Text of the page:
I have written about Julius Morry several times over the years including stories in the Jewish Post and news, the former Pacific Western’s inflight magazine, most likely the Free Press and other publications, and I am happy to be able to tell you that as he nears 90, he is still creating the magic that makes him unique.
Julius Morry is the ultimate artist. But, unlike other artists whose works are meant to be seen, his work is meant to be invisible. That’s because Julius’ skill is art restoration. When he restores a piece of china, a sculpture, or a painting, you would never know that the piece had ever been damaged.
I can speak from personal experience having once brought him a piece of pottery with part of the lip broken off. After he worked on it, it was impossible to discern that the vase had ever been damaged.
After more than 50 years in the business, the longtime Garden City resident estimates that he has restored more than 40,000 different items encompassing ivory, Inuit carvings, copper, china, crystal, porcelain, glass, oil paintings, dolls, picture frames and lamps – everything except furniture.
It began for Julius in the mid-1960s when his brother, Bernard, who was in the art restoration business in L.A., invited Julius to join him in business in the States. At the time, Julius was working in administration at the Victoria hospital and doing some restoration work as a hobby. (He notes that his mother was a painter and sculptor.)
So, Julius quit his job with the intention to take up his brother’s offer. The catch was that the visas were a long time in coming and he had to earn a living in the meantime to support his family. He started visiting local antique stores and moving companies and was soon so busy that he decided to stay in Winnipeg.
Art restoration, he noted in one of our earlier interviews, is a craft for which there were no manuals. “I had to create my own techniques, materials and tools from scratch,” he said. “A lot of items I receive for repair are missing pieces that must be replaced so that you would never know the item had ever been damaged. The new part I make must blend in. The colour must match. There are hundreds of shades of white alone.”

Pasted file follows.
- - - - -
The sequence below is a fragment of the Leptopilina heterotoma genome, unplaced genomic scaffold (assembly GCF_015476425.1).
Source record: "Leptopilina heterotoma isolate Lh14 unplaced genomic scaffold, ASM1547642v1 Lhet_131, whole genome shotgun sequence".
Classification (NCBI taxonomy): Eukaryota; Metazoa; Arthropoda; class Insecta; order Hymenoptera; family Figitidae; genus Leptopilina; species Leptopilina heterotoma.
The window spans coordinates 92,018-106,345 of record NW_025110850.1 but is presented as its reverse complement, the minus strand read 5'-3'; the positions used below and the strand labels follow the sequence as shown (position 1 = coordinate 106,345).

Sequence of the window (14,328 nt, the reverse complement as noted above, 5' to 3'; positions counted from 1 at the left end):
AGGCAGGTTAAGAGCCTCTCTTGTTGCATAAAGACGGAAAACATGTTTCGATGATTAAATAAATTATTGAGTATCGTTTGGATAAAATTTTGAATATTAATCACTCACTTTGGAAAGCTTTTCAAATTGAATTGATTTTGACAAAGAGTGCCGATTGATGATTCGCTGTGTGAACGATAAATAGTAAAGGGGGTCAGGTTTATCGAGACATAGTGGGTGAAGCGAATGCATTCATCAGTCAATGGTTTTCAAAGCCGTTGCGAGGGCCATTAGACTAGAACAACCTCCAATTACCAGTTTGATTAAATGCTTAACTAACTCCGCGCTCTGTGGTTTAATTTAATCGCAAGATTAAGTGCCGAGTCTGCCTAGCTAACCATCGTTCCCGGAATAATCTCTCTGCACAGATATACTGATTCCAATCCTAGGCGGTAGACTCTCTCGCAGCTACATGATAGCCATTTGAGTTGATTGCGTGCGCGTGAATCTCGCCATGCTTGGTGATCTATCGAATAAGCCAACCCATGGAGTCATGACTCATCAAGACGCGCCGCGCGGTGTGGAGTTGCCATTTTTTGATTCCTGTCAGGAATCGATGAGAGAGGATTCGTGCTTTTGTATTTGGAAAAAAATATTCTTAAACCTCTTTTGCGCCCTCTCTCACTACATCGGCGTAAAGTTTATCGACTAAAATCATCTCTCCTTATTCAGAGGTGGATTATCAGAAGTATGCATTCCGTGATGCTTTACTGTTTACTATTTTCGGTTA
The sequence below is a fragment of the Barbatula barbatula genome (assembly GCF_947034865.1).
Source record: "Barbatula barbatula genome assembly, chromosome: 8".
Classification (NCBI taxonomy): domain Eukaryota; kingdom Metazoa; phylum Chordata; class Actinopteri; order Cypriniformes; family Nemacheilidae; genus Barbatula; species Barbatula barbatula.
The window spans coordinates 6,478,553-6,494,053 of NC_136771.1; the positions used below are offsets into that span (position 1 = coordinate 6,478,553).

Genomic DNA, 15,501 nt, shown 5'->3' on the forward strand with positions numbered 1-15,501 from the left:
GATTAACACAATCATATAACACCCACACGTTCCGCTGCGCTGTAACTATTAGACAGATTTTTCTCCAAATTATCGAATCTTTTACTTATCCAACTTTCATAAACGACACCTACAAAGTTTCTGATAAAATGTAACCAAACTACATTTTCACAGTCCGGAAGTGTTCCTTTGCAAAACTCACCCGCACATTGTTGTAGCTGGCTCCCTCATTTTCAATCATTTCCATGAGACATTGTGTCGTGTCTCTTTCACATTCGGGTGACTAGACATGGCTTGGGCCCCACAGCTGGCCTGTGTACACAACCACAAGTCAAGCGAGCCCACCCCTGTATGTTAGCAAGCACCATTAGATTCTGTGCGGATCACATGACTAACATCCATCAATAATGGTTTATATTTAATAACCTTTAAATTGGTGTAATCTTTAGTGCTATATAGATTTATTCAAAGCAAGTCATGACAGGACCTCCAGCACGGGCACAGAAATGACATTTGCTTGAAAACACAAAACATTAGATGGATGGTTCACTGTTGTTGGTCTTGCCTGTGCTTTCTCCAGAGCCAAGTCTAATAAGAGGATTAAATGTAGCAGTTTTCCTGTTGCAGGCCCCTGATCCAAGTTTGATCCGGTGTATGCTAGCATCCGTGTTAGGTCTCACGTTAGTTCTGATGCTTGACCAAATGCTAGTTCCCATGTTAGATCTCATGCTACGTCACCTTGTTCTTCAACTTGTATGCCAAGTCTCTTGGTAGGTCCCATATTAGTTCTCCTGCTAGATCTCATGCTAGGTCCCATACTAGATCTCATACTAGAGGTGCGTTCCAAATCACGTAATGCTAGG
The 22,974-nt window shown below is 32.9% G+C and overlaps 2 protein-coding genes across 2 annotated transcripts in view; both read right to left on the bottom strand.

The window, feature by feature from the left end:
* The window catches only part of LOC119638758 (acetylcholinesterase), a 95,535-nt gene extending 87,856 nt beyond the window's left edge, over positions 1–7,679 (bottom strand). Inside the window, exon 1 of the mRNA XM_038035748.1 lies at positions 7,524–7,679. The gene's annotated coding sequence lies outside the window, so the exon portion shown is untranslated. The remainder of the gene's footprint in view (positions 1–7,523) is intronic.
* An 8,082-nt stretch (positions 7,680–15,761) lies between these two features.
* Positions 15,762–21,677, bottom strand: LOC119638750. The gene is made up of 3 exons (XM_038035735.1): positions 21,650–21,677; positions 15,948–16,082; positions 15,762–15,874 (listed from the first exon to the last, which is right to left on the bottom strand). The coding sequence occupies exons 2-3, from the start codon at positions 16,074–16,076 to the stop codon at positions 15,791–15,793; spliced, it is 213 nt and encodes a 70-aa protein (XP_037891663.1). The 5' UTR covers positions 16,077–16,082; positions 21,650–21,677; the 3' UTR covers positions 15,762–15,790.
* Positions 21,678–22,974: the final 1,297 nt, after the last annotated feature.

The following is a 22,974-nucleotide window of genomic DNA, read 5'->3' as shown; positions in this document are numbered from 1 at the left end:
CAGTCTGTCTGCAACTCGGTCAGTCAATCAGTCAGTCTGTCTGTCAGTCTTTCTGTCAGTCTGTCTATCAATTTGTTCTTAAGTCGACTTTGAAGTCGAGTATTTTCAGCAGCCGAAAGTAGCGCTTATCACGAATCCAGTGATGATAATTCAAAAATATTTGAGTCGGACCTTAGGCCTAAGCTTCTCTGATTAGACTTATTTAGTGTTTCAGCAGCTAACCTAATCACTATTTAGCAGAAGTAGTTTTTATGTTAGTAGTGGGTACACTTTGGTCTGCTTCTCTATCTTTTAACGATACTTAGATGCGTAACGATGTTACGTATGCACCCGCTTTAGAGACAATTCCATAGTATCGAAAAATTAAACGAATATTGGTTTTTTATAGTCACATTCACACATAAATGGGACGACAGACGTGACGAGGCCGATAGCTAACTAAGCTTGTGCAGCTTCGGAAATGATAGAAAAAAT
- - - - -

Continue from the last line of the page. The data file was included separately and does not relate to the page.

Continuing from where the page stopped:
He noted that the only instances where he turns down an assignment is when the item is so badly damaged that it is not worth repairing.
Julius over the years has done work for jewelers, churches and museums as well as moving and insurance companies. His largest assignment was the restoration of 92 fire-damaged items – covered by insurance -- for a private collector. “The paintings had suffered smoke damage,” he recalls. “I replaced the damaged parts and was able to match the colours with the surrounding areas.”
The single most expensive objet d’art that he worked on was a New York collector’s pre-Ming Dynasty porcelain vase which was valued at $40,000.
“A lot of people bring me objects that have sentimental value to them,” he notes. “It is gratifying to see their joy when they come to pick up the items. Some cry. Others hug me.”
He reports that he has worked for clients throughout North America and as far afield as France and Germany, Iceland and New Zealand.
Now he points out that business isn’t what it used to be. “The market has changed considerably over the years,” he comments. “Older people still value china and figurines, for example. Most of the people who bring me pieces for repair are older.
“For younger people, though, if something is broken, they more often throw it out and buy a replacement. Younger people are not interested in spending money on antiques.”
These days, Julius still works part time. But, he says, he always has new items on his work bench downstairs at his home waiting to be worked on.
“The work keeps me young,” says the father of four (with his wife, Shirley) and grandfather of five.
@ 2023 Pegasus Publications Inc.